Research project/presentation:

A 12-15 page paper including: 1) a literature review (at least 7-10 recent journal sources) addressing a particular question relevant to interpersonal communication from the perspective of one of the studied theories; 2) hypotheses for further exploring this question; 3) methods for testing the hypotheses; 4) data generated piloting those methods; 5) results of the pilot test; 6) discussion of the results including limitations and implications sections. If data can be gathered in conjunction with another student's research project, then such collaborative effort is encouraged. Need help? Try: how to write a research paper.

Also check out the services available from Helmke Library, including their Integrated Information Foraging Environment.

If you intend or want to be able to submit your paper for a conference or publication, you MUST complete and receive human subjects permission. You can find information on human subjects as well as the forms to complete under human subjects on the purdue website.

bulletOral presentation:

5-7 minutes long - absolutely no longer! It should be a polished, well organized presentation which VERY BRIEFLY summarizes the conclusions you drew from the literature and then focuses on your piloted method: i.e., what you did, why this is important to do, what hypothesis/research questions you explored.

PRIOR TO YOUR PRESENTATION DATE: Add the following to your blog: Paper topic, Summary of primary points from your literature review, RQ or H, method, results. Please use bullet points etc. to make for easy reading.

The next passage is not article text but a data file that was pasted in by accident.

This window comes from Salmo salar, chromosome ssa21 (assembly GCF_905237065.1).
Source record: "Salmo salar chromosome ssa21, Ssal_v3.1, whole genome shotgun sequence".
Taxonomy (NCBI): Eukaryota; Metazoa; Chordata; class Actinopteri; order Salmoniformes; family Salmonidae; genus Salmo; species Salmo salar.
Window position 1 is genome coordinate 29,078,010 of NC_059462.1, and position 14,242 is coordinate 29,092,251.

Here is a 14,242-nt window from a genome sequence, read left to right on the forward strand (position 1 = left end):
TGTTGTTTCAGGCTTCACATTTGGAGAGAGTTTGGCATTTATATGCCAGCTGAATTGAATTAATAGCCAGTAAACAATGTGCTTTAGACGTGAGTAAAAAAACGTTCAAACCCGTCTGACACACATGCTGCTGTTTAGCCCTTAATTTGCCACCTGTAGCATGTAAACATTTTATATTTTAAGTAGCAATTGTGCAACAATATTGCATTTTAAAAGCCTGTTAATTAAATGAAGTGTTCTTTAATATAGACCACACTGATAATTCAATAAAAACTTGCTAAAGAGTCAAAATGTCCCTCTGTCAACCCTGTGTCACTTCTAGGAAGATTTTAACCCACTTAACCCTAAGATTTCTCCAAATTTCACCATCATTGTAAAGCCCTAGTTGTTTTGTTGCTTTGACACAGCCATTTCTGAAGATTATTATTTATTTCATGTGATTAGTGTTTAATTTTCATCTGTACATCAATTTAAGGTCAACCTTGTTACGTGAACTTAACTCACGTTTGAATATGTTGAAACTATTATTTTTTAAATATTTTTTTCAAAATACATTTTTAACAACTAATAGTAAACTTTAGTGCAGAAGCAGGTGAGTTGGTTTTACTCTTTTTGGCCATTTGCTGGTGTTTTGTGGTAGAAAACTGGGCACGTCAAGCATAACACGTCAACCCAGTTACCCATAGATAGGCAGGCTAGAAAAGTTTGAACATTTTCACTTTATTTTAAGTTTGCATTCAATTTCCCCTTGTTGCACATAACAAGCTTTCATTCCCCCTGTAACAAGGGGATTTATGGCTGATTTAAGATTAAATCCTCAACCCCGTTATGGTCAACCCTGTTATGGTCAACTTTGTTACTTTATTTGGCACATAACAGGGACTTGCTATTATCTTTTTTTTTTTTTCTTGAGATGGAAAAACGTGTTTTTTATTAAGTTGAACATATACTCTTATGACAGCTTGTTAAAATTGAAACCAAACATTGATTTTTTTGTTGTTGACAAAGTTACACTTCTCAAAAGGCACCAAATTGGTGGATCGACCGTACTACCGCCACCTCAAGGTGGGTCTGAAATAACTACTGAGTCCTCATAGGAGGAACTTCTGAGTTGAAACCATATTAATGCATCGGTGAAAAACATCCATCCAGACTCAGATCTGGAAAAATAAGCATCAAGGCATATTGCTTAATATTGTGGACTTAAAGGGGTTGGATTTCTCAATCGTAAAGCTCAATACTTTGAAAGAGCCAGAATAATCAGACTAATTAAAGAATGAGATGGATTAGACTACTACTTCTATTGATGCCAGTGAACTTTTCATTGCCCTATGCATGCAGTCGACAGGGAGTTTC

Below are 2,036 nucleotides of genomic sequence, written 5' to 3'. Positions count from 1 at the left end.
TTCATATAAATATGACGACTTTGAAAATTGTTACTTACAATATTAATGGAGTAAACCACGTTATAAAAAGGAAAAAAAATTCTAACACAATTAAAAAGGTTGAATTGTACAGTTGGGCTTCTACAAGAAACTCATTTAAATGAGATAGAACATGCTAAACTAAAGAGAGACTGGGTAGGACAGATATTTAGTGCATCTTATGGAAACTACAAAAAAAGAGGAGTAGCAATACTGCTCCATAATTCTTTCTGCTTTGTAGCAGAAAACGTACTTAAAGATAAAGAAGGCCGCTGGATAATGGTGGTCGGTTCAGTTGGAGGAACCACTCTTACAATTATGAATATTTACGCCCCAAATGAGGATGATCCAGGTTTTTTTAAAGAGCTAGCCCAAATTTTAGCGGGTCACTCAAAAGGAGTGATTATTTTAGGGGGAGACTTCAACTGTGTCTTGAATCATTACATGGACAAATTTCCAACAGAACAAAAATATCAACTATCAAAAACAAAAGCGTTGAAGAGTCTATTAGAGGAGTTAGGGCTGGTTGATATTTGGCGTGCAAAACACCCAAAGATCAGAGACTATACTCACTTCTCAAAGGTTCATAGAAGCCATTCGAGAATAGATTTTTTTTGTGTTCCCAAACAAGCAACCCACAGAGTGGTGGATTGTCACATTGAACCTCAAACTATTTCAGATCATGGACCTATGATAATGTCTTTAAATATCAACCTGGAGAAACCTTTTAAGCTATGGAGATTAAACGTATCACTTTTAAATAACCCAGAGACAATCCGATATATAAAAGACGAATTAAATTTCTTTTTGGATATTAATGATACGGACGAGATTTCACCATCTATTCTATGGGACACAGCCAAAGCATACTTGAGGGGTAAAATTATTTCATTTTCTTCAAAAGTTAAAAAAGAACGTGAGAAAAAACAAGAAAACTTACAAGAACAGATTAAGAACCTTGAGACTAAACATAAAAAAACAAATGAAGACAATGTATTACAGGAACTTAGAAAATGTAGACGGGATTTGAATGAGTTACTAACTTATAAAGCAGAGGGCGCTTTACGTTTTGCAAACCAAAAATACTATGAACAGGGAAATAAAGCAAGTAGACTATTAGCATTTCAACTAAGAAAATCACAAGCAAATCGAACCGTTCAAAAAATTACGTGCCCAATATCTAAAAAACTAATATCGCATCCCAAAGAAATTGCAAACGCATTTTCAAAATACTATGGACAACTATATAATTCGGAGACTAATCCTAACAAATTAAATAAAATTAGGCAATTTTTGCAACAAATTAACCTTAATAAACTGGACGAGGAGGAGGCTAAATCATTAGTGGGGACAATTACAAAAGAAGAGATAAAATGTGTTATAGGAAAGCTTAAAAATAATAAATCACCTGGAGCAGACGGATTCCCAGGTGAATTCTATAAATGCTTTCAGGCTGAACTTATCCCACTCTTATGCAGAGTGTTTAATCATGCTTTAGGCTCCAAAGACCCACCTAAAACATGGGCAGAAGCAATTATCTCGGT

In-class participation

A good deal of what you will learn in this class will be from scholarly discussion with your peers. Therefore, attendance is important to your learning. Be here, be prepared, contribute! We will do small group exercises as well as whole class discussions critiquing the readings or particular applications of the concepts from the readings. Points for these may be awarded. It is very difficult to obtain group points by yourself, making class attendance important to your grade as well.

bulletContinuing the conversation

We will use a discussion forum to allow for continuing the conversation about the theories discussed that week. You will be expected to facilitate one discussion (begin the discussion on Wednesday following class, pose an issue, example, question that invites feedback and then check in to see if the conversation needs clarification, summarizing etc.) and to participate in at least seven forums. Forums will run from Wednesday morning to Tuesday afternoon at at 5:00 pm.

Group discussion leadership: Link to Groups

In groups of three you will lead the discussion on a particular reading. Lead discussion to:

  • get main points/concepts from the theory,
  • provide an example of how the theory might be used in research or critiqued by scholars: one or two outside sources (i.e., research done from this theoretical perspective, original article about the theory, critiques of the theory) are required,
  • evaluate the utility of the theory for understanding interpersonal communication or research.

This includes clarifying terms, asking questions, offering applications or contrasting views of the reading. Expect that your audience has done the reading. I expect a clean, well organized, interactive presentation with excellent, indepth understanding of the theory. You will have 60 minutes.